“This ad points to Rob’s record of achievement, something which Congressman Inslee is lacking. Additionally, it highlights issues which are important to an important swing audience – suburban women voters.
The campaign’s focus is on putting Rob over 50%, and the majority of the undecided are women voters – only makes sense to make sure you are talking about issues they care about.”
A KING-TV SurveyUSA poll, by the by, shows a gender gap in what has been called one of the hottest governor’s race in the country. Here’s is how KING-TV’s Robert Mak described it:
“Women favor Inslee over McKenna by a big margin (53 percent to 39 percent), while men narrowly favor McKenna (48 percent to 45 percent),” wrote Mak.
Still staring at primary election results:
This map showing votes from the Aug. 7 primary prompts a few questions. I understand Democrat Bob Ferguson, candidate for attorney general, beating his Republican rival in counties shown in blue — but not the three in eastern Washington. Those counties, more often than not, vote Republican, with the occasional exception of Spokane or Whitman counties, the latter being the home of Washington State University. But in this case, all three counties voting for the Democrat for a law-and-order type of position seemed unusual. Conservative Republican Steve Pidgeon was in the race during the primary and was a factor. But one wonders if there is some sort of name familiarity thing working in Ferguson’s favor there. You know, a politician or other famous person named Ferguson on the east side? What gives?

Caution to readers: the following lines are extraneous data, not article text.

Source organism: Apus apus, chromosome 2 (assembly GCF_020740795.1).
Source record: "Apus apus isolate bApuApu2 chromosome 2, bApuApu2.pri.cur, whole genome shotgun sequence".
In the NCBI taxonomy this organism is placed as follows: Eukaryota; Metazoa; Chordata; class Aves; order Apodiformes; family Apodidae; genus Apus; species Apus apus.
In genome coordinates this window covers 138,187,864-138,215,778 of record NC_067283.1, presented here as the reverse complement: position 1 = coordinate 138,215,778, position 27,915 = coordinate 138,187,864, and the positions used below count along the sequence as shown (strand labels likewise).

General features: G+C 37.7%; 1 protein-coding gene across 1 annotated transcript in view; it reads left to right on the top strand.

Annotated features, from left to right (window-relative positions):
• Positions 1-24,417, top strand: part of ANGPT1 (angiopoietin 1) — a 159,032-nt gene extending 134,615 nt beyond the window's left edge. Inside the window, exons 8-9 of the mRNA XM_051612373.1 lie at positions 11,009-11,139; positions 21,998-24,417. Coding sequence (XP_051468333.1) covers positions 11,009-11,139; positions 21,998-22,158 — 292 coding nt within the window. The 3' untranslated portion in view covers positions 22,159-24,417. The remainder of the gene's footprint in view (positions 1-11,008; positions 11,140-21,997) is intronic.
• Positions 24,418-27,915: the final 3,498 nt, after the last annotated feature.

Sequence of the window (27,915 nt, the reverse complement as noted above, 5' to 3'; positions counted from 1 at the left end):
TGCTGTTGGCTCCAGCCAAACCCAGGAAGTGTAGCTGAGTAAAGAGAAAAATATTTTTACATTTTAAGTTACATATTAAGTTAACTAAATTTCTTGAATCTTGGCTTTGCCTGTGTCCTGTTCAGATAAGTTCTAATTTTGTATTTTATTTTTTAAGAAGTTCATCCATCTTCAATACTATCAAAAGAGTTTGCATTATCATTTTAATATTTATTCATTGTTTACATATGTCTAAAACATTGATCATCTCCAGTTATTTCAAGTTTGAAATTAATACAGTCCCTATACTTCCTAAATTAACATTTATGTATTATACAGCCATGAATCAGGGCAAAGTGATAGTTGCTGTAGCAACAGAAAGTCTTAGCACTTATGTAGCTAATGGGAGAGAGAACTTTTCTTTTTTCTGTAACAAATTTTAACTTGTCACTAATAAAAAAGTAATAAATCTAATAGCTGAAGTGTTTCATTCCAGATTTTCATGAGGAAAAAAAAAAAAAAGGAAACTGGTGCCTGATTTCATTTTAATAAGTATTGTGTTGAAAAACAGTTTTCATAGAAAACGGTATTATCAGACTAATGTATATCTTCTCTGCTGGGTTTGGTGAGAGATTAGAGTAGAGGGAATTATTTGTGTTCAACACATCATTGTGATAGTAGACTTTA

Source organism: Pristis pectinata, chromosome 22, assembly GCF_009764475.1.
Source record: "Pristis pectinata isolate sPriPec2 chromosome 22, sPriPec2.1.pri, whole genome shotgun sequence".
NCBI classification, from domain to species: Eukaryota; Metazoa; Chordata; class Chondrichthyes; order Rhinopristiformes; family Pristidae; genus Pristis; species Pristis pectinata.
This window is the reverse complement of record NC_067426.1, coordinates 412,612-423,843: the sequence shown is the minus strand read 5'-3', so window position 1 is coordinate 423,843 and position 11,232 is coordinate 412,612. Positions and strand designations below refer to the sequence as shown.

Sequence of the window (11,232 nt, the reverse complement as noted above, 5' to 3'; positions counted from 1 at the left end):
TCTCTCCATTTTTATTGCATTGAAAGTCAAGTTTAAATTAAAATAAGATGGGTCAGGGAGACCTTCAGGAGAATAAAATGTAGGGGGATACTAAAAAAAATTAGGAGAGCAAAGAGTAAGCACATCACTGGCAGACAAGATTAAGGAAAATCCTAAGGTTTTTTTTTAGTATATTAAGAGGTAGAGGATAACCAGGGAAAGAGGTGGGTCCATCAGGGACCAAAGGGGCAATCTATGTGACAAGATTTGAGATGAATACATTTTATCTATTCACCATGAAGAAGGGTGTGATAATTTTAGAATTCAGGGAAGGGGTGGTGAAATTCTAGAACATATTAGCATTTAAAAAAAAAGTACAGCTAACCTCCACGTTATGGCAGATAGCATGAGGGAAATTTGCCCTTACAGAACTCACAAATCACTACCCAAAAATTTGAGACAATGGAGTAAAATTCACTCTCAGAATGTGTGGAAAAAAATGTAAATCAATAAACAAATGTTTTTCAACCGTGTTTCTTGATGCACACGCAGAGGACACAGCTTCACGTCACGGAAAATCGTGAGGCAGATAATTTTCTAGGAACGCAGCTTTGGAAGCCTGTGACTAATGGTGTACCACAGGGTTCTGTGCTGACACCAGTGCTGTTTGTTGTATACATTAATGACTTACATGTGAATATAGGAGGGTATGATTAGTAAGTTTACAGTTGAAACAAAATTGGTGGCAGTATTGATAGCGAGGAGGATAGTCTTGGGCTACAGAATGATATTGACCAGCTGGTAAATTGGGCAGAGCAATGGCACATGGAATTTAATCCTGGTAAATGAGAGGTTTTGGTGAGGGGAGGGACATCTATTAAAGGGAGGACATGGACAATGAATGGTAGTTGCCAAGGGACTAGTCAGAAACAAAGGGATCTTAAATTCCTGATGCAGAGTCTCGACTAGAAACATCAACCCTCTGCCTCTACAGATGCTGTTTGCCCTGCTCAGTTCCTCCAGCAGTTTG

Valerie Rongey, vice chair of the Washington State Democratic Party, lives in Spokane. She noted that Sen. Maria Cantwell, a Democrat, also sort of surprisingly, won both Spokane and Asotin counties in her race against state Sen. Mike Baumgartner. It’s highly unusual for a Democrat like Cantwell to take Asotin County. Rongey then looked up the name Bob Ferguson and found a martial arts instructor with that name in Pullman, a Washington State University professor and a musician-turned-country record producer who graduated from WSU many years ago. Keep an eye on the general election totals in those same counties.
Endorsements: There are a ba-jillion endorsements of various candidates and statewide initiatives at this point in the election cycle — sometimes too many to keep track of. But one un-endorsement stands out, the Seattle Metropolitan Chamber of Commerce’s decision to oppose the tax threshold required by Initiative 1185. If the measure passes, it would continue the requirement that state lawmakers vote by a two-thirds majority to approve a tax increase. To be clear, the chamber endorsed the son of I-1185, Initiative 1053, but opposes the idea this time around. Read for yourself, but the gist of it is that the chamber now believes the measure would make it difficult to pay for investments in transportation and education.